Leaving/ Returning
Twenty Seven years later, Tamila still lives in Iran. She is an unmarried teacher and like photographing. She quits her job, or was she fired? Her parents, who assumingly decided all the wrong decisions in her life, try to fix everything by surprising Tamila. They give her another chance: as a birthday present, they bought her a plane ticket to Turkey, and from there, to America. This is where Tamila is given the opportunity to rebuild her life side by side with her elder sister, Miriam, who lives there, married happily to Iranian-American man. Tamila understand how golden the situation is, and that maybe she will ever be able to leave to the USA again. And she, of course, accepts it and in 24 hours she manages to complete the flight to America, as she passes through three continents on her way there.
When she arrives in America, the first thing she does it to describe is Miriam, her sister.
Miriam is a symbol for everything Tami was never given in her life. Of course I refer to the one unique, blessed thing most of us see as a completely trivial thing, which is freedom. I suppose, when you live under terror for most of your live (twenty five years are a long period of time, excuse me), the idea of freedom and ability to do whatever you want (well, almost everything you want) without being watched or punished for. So, just so you will understand, it is not trivial. It is not given from birth. It is a privilege your got to earn in order to survive in our cruel world.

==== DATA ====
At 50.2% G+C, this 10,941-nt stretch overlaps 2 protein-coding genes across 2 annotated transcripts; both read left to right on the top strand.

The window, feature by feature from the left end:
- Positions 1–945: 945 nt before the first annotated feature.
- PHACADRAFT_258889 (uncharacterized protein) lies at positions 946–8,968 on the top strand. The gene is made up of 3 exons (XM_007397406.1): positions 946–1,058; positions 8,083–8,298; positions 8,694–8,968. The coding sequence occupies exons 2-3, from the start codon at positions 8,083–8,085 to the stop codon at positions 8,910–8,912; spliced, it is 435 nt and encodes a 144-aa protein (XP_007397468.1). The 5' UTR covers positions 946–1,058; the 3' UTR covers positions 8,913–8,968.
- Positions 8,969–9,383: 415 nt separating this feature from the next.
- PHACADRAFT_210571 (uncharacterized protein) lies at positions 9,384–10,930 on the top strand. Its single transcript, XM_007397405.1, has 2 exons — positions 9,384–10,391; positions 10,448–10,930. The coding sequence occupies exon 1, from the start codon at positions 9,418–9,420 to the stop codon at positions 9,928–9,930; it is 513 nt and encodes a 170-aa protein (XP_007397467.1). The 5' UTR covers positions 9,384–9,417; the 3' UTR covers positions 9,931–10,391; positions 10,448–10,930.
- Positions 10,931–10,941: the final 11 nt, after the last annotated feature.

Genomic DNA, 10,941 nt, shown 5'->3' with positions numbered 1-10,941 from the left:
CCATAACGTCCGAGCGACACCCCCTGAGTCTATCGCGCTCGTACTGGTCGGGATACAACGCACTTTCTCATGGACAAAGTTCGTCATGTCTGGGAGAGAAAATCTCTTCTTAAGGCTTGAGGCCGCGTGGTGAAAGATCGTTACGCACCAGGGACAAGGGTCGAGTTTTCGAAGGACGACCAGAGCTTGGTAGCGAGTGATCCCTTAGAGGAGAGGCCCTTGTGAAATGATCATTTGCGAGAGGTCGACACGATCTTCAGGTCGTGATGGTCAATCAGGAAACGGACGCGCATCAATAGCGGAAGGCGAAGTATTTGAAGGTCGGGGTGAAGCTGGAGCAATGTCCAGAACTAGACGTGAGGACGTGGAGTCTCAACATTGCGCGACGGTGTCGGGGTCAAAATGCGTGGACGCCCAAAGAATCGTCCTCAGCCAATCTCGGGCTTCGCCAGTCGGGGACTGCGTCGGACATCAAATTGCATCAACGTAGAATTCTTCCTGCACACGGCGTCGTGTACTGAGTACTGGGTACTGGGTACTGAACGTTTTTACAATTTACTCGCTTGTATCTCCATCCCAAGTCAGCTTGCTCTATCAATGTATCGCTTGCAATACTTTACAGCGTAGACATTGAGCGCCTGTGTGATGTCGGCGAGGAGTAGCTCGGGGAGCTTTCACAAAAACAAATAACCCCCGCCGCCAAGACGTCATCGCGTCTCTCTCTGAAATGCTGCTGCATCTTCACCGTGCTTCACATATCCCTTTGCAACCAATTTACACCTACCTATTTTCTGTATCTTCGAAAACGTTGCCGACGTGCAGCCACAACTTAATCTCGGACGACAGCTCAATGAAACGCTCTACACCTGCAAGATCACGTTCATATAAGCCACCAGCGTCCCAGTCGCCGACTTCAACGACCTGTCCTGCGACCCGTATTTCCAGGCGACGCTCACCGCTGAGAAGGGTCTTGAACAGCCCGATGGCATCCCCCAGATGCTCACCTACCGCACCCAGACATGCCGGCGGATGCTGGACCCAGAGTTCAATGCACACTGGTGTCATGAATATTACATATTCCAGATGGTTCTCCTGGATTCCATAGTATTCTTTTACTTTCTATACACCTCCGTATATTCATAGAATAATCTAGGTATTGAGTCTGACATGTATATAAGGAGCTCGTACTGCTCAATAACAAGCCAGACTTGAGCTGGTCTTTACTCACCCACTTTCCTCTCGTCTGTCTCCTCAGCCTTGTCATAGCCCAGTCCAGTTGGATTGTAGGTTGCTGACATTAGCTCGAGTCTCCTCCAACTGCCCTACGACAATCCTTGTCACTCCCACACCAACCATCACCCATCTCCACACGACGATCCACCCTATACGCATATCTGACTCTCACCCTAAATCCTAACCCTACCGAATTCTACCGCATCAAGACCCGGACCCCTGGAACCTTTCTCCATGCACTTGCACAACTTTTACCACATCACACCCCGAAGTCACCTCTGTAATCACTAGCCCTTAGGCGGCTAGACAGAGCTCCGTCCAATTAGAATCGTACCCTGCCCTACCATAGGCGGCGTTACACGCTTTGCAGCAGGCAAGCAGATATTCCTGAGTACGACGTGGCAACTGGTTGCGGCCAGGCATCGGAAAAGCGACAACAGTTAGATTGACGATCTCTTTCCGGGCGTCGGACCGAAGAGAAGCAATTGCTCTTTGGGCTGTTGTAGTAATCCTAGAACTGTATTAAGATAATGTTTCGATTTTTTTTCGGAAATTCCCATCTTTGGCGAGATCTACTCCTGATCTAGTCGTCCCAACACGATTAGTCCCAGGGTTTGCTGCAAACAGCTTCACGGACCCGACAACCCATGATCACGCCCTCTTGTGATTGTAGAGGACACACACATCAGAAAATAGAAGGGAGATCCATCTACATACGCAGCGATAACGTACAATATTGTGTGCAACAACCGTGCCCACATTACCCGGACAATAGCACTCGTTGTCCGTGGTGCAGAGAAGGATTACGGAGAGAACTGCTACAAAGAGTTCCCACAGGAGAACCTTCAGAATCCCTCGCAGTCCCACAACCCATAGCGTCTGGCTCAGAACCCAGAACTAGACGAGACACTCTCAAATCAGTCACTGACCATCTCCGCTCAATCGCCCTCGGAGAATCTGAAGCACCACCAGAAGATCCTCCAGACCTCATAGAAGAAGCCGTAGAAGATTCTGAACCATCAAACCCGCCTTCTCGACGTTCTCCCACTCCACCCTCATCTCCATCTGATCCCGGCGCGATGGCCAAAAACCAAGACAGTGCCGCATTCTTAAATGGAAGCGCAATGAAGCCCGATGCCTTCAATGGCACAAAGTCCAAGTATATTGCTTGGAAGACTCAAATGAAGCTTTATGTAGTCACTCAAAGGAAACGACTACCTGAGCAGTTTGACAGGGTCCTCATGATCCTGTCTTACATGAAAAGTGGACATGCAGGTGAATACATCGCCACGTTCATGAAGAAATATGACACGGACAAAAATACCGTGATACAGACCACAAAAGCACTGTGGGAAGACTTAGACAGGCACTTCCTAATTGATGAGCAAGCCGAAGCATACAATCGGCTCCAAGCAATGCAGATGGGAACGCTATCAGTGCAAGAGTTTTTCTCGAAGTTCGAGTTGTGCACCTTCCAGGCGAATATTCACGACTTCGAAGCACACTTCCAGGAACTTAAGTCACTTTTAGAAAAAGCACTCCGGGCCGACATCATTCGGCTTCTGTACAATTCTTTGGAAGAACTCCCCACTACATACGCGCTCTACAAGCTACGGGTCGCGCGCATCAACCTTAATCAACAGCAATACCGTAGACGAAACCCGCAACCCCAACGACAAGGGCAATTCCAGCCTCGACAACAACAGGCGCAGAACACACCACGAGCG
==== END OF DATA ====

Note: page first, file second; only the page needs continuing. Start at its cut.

As the great feeling rushes through her veins, her nostrils and into her lungs, lasting to breathe every minute of freedom possible – there I understand how magical it is. How addicting it is: to be on your own, to be responsible for your own seeds, to be yourself without covering your body under a tent. (Ayyan Hirsi Ali's words, not mine).
I guess that each member of the English class Tamila goes to actually represent a different side of freedom, although some sides may not be as pleasant as it sounds. Also, each immigrant in the group represents a different side of American society. Let's start tagging them: Eva would be the fun, outgoing and 100% off- limits playboy bunny; Joseph and Agatha are, simply, love, a shy love at first that grows; Nadia is the outsider, poor woman who jose under other's wings. Nadia is the one who made a wrong decision, took the wrong turn and lost control over her life: and all of them together –lively America.
America. In this book, America is just another word for freedom. Tamila remember taking photos of little moments of freedom, some sort of tiny, daily struggle for independence. I like this point of view, it is very easy to understand and identify with.